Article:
Research Article | Volume: 6, Issue: 6, Nov-Dec, 2018

Characterization of paper and pulp properties from weed species

Ranjana Neelagar Rakshitha Yathish Shuchintha Srinivasa Rashmi Kanugodu Vasappa   

Open Access   

Published:  Oct 20, 2018

DOI: 10.7324/JABB.2018.60610
Abstract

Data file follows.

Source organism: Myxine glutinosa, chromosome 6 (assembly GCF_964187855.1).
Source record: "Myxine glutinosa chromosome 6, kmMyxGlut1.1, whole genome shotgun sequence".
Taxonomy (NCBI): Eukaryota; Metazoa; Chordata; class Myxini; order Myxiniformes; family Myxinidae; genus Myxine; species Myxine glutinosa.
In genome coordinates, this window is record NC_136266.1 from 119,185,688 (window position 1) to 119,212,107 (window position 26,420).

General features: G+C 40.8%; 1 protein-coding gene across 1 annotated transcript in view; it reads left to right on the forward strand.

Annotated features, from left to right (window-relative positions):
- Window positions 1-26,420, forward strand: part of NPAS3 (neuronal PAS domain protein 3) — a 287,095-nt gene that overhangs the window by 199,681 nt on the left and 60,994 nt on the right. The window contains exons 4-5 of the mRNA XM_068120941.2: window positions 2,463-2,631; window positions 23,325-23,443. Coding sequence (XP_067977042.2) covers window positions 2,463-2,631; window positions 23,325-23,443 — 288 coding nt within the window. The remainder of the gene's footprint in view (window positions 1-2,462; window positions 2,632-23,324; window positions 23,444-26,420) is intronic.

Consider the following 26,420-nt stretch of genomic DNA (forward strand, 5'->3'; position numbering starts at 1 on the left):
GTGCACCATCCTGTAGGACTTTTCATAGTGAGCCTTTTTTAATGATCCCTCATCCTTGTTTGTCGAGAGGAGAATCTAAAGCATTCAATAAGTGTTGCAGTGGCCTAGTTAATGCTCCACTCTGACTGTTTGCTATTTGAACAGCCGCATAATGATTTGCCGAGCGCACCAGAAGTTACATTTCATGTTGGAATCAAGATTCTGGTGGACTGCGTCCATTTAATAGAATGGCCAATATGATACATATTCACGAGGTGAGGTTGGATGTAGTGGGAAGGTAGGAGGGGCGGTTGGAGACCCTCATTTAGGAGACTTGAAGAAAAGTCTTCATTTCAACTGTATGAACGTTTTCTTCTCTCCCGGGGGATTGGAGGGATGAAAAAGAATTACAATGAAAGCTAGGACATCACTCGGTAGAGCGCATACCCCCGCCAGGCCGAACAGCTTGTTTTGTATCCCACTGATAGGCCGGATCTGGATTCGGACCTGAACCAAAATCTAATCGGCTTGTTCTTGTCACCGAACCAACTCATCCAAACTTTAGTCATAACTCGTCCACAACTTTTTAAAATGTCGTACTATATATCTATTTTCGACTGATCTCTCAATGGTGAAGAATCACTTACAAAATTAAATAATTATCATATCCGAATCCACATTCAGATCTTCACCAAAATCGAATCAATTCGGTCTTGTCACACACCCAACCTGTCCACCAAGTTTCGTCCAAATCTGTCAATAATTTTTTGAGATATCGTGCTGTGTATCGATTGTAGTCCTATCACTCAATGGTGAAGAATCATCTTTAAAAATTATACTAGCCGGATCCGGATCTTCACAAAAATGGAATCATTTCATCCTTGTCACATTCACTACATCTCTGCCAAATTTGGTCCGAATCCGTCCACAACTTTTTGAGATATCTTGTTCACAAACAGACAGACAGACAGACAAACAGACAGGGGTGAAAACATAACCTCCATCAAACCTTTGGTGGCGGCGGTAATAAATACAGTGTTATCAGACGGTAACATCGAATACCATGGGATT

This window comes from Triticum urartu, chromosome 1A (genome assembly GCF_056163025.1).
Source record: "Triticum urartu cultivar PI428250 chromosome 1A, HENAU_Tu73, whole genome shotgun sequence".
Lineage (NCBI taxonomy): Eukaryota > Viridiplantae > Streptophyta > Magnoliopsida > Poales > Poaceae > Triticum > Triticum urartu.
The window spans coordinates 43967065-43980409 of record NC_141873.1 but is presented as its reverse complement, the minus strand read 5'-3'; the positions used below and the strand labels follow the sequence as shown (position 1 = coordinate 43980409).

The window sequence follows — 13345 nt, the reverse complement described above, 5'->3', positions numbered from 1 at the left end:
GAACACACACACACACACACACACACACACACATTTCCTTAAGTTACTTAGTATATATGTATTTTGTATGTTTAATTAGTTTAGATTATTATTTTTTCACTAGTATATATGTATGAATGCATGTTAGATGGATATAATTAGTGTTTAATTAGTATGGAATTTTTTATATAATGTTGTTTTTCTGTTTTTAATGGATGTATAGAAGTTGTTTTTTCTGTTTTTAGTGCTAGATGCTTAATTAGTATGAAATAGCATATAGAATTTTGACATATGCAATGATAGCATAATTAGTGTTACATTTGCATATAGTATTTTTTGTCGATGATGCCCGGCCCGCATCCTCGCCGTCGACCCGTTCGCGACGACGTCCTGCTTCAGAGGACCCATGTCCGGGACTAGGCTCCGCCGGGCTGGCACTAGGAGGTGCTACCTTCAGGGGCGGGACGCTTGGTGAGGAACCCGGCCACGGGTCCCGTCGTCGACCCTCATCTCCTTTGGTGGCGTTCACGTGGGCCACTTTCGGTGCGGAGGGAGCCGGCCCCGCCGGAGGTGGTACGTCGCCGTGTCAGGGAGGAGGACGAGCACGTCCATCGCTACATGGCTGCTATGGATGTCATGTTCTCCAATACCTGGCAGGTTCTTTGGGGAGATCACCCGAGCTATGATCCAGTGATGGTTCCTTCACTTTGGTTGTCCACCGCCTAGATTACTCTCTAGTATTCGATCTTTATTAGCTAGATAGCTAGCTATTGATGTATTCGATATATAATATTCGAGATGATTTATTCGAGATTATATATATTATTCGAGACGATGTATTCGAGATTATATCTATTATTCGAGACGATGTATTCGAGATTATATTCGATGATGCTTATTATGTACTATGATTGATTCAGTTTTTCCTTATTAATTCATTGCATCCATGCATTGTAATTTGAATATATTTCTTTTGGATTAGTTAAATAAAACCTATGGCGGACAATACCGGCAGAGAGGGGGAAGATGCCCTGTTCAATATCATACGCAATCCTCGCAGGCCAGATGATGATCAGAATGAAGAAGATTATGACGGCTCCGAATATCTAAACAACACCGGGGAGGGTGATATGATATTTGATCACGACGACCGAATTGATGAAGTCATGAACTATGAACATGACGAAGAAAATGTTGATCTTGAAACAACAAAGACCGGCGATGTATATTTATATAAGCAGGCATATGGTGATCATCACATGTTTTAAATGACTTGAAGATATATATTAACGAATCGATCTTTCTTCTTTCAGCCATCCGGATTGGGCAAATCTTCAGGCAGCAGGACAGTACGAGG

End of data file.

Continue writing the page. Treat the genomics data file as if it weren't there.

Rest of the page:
The earth is covered with about 30% of forest land. Between the years 1990 and 2005, there was a net decrease (1.7%) in the global forest area at an annual rate of change of 0.11%. One of the major reasons for deforestation is logging of wood and using a substantial amount of this logged wood for the production of paper and pulp. Hence, non-woody plant species are being sought to complement the conventional process for paper and pulp production. In the present study, the chemical characteristics of three potential weeds Merremia peltata (L.) Merr., Amaranthus viridis L., and Andropogon saccharoides var. erianthoides Hack. which were locally available in abundance were analyzed through proximate analysis studies according to Technical Association of the Pulp and Paper Industry standard method. The results show that holocellulose content in M. peltata (L.) Merr., A. viridis L., and A. saccharoides var. erianthoides Hack. was found to be 64.19%, 73.26%, and 72.41%, respectively, which is found to be comparable with holocellulose content present in soft and hard wood trees. Furthermore, when the lignin content of M. peltata (L.) Merr. (19.46%), A. viridis L. (12.30%), and A. saccharoides var. erianthoides Hack. (22.19%) was analyzed in comparison with the other non-wood species such as sugar maple (21.79%), Lantana camara L. (26.93 ± 2.65%), and torpedo grass or Panicum repens L. Rank. (21.48%), a comparable result was obtained. These results affirm the potential of these species for use in pulp and paper industries. Furthermore, these species which are locally available can become a potential source of income if an organized effort to pool the biomass is considered.